NASA’s Europa Clipper is set to blast off in October 2024 and will arrive in the Jovian system in 2030. Once there, it will orbit Europa 50 times, searching for signs that it has the key ingredients to support life — water, essential chemical building blocks and energy.

A brownish, cratered moon — Phobos — is seen against the black backdrop of space.
Mars’ largest moon, Phobos, was photographed in 2008 by a high-resolution imaging camera onboard the Mars Reconnaissance Orbiter. (NASA/JPL-Caltech/University of Arizona)

China is expected to launch its Chang’e 6 sample-return to the moon sometime in 2024.

This will be its second sample-return mission following the success of Chang’e 5 in 2020. This time, the mission aims to collect samples from the far side of the moon. 

The mission is expected to last 53 days.

The other big story of the year is the launch of Artemis II to the moon.

This mission is a follow-up to the first launch of NASA’s new Space Launch System rocket with its Orion capsule, Artemis I. That uncrewed, 25.5–day mission orbited the moon in a test of its systems. 

But Artemis II will have four astronauts on board, including Canada’s Jeremy Hansen.

Hansen will be a mission specialist working alongside three NASA astronauts — commander Reid Wiseman, pilot Victor Glover and mission specialist Christina Koch. This will be the farthest any Canadian astronaut has travelled in space.

WATCH | Canadian astronaut Jeremy Hansen looks ahead to his moon mission:

Canadian astronaut Jeremy Hansen looks ahead to his moon mission

Canadian astronaut Jeremy Hansen sits down with CBC’s Nicole Mortillaro to talk about being chosen for the Artemis II mission, what this means for Canada and what he’s most looking forward to experiencing during the mission.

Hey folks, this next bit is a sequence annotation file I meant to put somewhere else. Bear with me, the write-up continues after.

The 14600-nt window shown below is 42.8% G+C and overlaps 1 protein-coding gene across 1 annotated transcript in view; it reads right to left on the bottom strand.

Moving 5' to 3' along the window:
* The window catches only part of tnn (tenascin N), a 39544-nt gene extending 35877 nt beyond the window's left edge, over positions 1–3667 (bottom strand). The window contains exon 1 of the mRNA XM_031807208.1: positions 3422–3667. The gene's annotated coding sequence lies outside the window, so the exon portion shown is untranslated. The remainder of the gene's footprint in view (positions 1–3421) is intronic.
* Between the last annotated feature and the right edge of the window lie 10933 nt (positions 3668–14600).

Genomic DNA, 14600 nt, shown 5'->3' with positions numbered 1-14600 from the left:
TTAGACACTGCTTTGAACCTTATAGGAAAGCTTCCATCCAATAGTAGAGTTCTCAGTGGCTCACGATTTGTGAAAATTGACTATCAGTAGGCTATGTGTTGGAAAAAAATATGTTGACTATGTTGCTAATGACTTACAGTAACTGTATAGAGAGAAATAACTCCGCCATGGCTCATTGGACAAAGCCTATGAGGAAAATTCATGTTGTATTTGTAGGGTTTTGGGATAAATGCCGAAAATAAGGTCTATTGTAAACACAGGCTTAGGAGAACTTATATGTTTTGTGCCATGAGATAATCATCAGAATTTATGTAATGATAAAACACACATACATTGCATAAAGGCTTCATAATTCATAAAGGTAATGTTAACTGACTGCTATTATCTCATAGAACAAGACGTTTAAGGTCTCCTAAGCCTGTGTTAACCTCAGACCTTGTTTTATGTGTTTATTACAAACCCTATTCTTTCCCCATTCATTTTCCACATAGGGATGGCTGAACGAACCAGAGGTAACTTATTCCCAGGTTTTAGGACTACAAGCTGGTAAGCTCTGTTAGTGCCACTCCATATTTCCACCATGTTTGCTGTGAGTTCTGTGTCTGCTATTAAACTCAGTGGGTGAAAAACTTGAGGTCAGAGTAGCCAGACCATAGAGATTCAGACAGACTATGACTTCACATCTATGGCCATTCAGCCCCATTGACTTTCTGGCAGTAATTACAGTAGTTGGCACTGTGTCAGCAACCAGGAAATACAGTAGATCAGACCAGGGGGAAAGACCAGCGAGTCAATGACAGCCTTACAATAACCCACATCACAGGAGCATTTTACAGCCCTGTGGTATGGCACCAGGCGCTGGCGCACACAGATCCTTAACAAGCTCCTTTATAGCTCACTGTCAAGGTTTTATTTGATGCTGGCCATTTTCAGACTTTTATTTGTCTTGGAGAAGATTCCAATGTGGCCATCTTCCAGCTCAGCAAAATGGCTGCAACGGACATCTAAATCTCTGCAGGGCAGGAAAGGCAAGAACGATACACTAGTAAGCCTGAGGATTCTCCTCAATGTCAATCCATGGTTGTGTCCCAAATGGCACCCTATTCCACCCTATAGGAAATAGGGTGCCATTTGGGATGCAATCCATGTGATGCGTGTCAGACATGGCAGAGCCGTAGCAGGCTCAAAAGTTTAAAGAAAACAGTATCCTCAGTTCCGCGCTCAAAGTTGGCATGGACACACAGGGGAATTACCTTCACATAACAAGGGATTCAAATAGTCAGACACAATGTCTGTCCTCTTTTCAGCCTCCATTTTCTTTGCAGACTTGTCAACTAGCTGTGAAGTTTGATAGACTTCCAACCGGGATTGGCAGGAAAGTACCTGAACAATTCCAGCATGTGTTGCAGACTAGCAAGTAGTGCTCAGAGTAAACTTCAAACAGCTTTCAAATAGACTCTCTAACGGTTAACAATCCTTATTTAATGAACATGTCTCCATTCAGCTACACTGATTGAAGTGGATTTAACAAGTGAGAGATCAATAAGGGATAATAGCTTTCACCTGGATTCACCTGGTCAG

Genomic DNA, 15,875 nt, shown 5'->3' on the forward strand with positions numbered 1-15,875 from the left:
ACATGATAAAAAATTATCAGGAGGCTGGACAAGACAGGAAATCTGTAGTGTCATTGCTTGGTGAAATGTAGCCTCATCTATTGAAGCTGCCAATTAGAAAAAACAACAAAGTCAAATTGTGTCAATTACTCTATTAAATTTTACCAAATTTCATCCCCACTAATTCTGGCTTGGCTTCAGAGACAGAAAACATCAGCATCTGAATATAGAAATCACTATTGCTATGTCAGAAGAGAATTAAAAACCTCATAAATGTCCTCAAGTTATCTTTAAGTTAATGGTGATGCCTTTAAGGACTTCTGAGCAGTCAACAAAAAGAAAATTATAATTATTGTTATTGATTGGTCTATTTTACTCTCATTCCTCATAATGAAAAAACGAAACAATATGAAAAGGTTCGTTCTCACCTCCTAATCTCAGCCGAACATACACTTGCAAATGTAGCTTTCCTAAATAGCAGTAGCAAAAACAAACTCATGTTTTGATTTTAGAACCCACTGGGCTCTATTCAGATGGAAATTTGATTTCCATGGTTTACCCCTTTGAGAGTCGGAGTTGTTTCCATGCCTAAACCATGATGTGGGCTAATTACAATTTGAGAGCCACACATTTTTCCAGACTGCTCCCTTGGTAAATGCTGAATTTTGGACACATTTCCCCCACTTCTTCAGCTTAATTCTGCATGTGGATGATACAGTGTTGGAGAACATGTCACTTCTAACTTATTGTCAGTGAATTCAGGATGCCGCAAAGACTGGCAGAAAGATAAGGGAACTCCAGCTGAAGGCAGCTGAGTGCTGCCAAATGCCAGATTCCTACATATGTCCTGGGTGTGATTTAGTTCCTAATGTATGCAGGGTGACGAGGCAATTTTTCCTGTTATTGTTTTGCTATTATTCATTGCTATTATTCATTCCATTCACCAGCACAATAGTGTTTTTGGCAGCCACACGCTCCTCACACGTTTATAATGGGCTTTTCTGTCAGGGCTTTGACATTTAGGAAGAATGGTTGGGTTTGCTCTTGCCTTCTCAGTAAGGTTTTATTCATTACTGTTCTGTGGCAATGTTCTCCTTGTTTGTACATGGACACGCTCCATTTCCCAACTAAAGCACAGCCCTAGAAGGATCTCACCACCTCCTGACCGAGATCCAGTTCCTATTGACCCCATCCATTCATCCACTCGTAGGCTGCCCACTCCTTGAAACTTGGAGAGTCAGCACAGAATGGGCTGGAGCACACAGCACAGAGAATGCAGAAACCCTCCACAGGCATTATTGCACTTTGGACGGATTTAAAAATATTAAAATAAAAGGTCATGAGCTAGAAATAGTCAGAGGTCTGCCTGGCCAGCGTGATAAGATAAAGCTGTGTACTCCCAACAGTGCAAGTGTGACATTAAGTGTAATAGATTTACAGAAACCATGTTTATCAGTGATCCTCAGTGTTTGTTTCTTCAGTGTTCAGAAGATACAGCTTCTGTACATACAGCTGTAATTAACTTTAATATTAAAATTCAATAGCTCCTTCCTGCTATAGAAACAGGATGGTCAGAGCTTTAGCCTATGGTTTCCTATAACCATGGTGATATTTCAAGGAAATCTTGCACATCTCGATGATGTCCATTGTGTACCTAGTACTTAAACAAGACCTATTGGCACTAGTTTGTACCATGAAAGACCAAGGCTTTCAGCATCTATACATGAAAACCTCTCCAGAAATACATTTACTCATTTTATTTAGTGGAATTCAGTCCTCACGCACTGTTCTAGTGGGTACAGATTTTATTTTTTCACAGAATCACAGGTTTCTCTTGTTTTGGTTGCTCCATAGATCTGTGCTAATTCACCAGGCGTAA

The four will conduct a 10-day flight test that will orbit the moon.

The mission is scheduled to launch in November, though it could be pushed into 2025.

Starship and a return to asteroids

If you’ve been keeping an eye on space missions, you’ll remember NASA’s Double Asteroid Redirection Test (DART) in 2021. In this mission, a spacecraft slammed into a small asteroid called Dimorphos, which is part of a binary asteroid (two asteroids) that included a bigger one named Didymos. 

A silver and black rocket is seen sitting on a launch pad near the ocean.
SpaceX’s 120-metre tall Starship sits at its launch pad in Boca Chica, Texas, in April 2023, before its first integrated test flight. (SpaceX)

Why slam something into an asteroid? It was to see if a spacecraft is able to nudge an asteroid on a collision course with Earth out of its orbit. And it was a success

As part of a follow-up, the European Space Agency will launch its Hera mission to the pair of asteroids in October, where it will perform a post-impact survey of Dimorphos. It will arrive in 2026.

And finally, you can count on more SpaceX flights of its massive Starship. The 120-metre tall spaceship is a key part of  founder Elon Musk’s goal of taking humans to Mars.

But more importantly, it’s part of NASA’s Artemis III mission, which will see astronauts once again stepping foot on the moon.